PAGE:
China wants to occupy areas near Galwan and Pangong Lake which have otherwise been part of India or have been subject to dispute between India and China. This appears to be the reason why China does not want to settle the border dispute with India. As it will not be able to trespass into Indian territories. Knowing this, India also wants to curb Chinese action near Pangong Lake.

Zee News earlier told you that the mastermind of China’s misadventure on the LAC is General Zhao Zhongqi, who is the Commander of the Western Theater Command, which is deployed against India. The way the Chinese Army made incursions at several places along the LAC is reportedly the handiwork of General Zhongqi.

The 73-day-long Doklam dispute of 2017, when Indian soldiers stood like a rock in front of Chinese and finally China had to retreat. The mastermind of the Doklam was General Zhongqi, who once again made incursions in the Eastern Ladakh and created an embarrassing situation for China.

Zhao Zhongqi is said to be the blue-eyed boy of President Xi Jinping. General Zhongqi reportedly wants to become vice chairman of China’s powerful Central Military Commission (CMC), which is headed by President Xi.

The CMC takes important decisions related to the Chinese military. The PLA’s misadventure in the Galwan Valley under General Zhongqi’s command appears to have President Xi Jinping’s consent.
But the situation at Pangong Lake still continues to be the big bone of contention as the dialogue was held amid a massive build at the Line of Actual Control (LAC).

Sources said discussions are likely to continue and a plan for de-escalation will be drawn out.

Other than Pangong Lake, where the Chinese troops are occupying the Finger 4 area of the lake that has been traditionally under Indian control, situation in Galwan Valley, where troops continue to hold guard from both sides, was also discussed.

Not only have the Chinese come and camped in big numbers on the northern bank of the lake, but also enhanced their fortifications, observation posts and troop deployment between Finger 4 and Finger 8 that was considered a grey zone even though India has claimed territory till Finger 8.

The lake is divided into 8 fingers. In military parlance, the mountainous spurs jutting out into the lake are referred to as fingers.

Like in the earlier meeting on June 6 between the top commanders, India has been asking for status quo to be restored to what it was before the May buildup.

Meanwhile, Indian Army chief Gen MM Naravane will be visiting Ladakh on Tuesday in the backdrop of a continued troop buildup at the Line of Actual Control (LAC) after the violent clash of June 15 in which 20 Indian soldiers were killed while the Chinese also suffered casualties.

The visit is planned to assess the operational preparedness and get a first-hand account of the ground situation from the commanders there.

The army chief’s visit comes a day after the marathon meeting of Corps Commanders of Indian and Chinese armies on Monday that went on for 11 hours.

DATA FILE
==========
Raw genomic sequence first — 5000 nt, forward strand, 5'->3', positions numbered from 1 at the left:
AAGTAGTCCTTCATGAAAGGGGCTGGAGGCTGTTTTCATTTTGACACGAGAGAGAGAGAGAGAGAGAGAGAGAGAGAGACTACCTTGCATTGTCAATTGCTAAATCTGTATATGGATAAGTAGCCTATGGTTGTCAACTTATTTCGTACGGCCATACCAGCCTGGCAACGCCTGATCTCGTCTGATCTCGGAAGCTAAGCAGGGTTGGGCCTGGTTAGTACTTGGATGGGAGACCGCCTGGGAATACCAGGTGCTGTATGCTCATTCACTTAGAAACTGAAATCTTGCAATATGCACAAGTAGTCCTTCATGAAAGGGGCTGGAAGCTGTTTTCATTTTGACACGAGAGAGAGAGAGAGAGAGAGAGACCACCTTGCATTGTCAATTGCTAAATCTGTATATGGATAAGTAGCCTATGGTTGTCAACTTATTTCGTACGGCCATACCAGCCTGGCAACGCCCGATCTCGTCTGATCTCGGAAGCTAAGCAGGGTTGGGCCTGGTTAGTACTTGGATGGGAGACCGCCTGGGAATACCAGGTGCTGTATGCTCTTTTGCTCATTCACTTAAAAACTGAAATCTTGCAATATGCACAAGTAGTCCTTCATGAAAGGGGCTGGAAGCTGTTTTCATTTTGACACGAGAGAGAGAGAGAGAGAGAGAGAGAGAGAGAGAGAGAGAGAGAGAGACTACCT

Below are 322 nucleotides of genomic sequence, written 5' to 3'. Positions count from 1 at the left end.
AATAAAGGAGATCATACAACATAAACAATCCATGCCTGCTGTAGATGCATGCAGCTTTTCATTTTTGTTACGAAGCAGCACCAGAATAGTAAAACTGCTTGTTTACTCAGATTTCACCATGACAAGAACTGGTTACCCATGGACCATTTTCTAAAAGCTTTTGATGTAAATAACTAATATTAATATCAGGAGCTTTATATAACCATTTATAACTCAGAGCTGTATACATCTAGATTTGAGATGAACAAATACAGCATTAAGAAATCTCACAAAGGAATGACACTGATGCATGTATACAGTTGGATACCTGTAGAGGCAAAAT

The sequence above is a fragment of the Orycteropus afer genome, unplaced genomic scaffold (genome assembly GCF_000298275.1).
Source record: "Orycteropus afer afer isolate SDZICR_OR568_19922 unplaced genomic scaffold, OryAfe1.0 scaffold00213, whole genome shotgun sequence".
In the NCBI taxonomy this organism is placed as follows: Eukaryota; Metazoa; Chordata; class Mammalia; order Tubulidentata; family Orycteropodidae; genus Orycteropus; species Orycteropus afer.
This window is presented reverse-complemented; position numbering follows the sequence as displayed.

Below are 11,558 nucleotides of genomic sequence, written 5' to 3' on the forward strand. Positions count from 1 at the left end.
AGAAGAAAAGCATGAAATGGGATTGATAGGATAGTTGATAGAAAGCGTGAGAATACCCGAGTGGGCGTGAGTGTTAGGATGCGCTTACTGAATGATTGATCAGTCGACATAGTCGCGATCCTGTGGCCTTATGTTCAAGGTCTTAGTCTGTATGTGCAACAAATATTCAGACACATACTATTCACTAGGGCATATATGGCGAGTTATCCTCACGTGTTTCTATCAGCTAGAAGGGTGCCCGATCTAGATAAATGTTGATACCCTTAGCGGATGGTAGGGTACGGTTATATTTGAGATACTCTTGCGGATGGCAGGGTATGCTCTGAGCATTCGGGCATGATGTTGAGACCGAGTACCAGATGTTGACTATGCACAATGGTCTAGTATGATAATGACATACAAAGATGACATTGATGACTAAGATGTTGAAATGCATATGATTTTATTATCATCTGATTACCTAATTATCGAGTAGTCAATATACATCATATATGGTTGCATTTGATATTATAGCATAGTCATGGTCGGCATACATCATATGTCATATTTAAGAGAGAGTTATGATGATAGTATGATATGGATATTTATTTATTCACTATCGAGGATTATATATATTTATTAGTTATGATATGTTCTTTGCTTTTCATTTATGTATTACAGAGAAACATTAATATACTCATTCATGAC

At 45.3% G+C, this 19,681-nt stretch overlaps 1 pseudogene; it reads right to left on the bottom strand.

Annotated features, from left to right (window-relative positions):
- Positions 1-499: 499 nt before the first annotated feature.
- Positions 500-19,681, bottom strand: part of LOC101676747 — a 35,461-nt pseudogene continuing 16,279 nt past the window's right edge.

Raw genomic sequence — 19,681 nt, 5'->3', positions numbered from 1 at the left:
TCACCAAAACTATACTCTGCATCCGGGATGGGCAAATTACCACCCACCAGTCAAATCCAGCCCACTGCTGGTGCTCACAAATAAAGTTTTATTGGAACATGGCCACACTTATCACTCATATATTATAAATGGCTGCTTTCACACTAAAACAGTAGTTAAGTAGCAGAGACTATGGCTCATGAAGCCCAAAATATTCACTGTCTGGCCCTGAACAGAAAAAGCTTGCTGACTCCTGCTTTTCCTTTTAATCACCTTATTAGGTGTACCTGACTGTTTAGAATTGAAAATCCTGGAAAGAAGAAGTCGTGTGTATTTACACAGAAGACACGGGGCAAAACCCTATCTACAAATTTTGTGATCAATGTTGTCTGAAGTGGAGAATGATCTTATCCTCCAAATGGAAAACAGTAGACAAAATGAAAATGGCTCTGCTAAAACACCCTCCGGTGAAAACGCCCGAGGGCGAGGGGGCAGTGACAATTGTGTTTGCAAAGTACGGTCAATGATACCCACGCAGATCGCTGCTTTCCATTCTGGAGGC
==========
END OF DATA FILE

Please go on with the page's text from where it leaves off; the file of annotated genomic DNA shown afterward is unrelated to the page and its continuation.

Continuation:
The army chief on his two-day visit is also expected to visit Srinagar amid heightened anti-terror operations.

The military brass including top army commanders from across the country are meeting in Delhi to make an assessment of preparedness both on the Pakistan and China borders.


Indian, Chinese militaries agree to disengage from friction points in eastern Ladakh

Indian, Chinese militaries agree to disengage from friction points in eastern Ladakh, PTI quotes sources. The talks were held in a ‘cordial, positive and constructive atmosphere’ and it was decided that modalities for disengagement from all areas in eastern Ladakh would be taken forward by both the sides

In a positive move, Indian and Chinese armies have arrived at a consensus to “disengage” from all friction points in eastern Ladakh at a marathon meeting of top military commanders of the two sides on Monday, official sources said.

The talks were held in a “cordial, positive and constructive atmosphere” and it was decided that modalities for disengagement from all areas in eastern Ladakh would be taken forward by both the sides, they said.

The Indian delegation at the nearly 11-hour talks was led by Lt Gen Harinder Singh, the commander of the 14 Corps, while the Chinese side was headed by Commander of the Tibet Military District Maj Gen Liu Lin.

The talks were held in the midst of escalating tension between the two countries following the killing of 20 Indian Army personnel by China’s People’s Liberation Army (PLA) in a violent clash in Galwan Valley on June 15.

India termed the incident as a “premeditated and planned action” by the Chinese troops.

“There was a mutual consensus to disengage. Modalities for disengagement from all friction areas in eastern Ladakh were discussed and will be taken forward by both the sides,” said a source.

In the meeting, the Indian delegation strongly raised the “premeditated” assault by Chinese troops on Indian soldiers in the Galwan Valley and demanded immediate withdrawal of Chinese troops from all areas in eastern Ladakh where the two militaries are on a standoff, people familiar with the development said.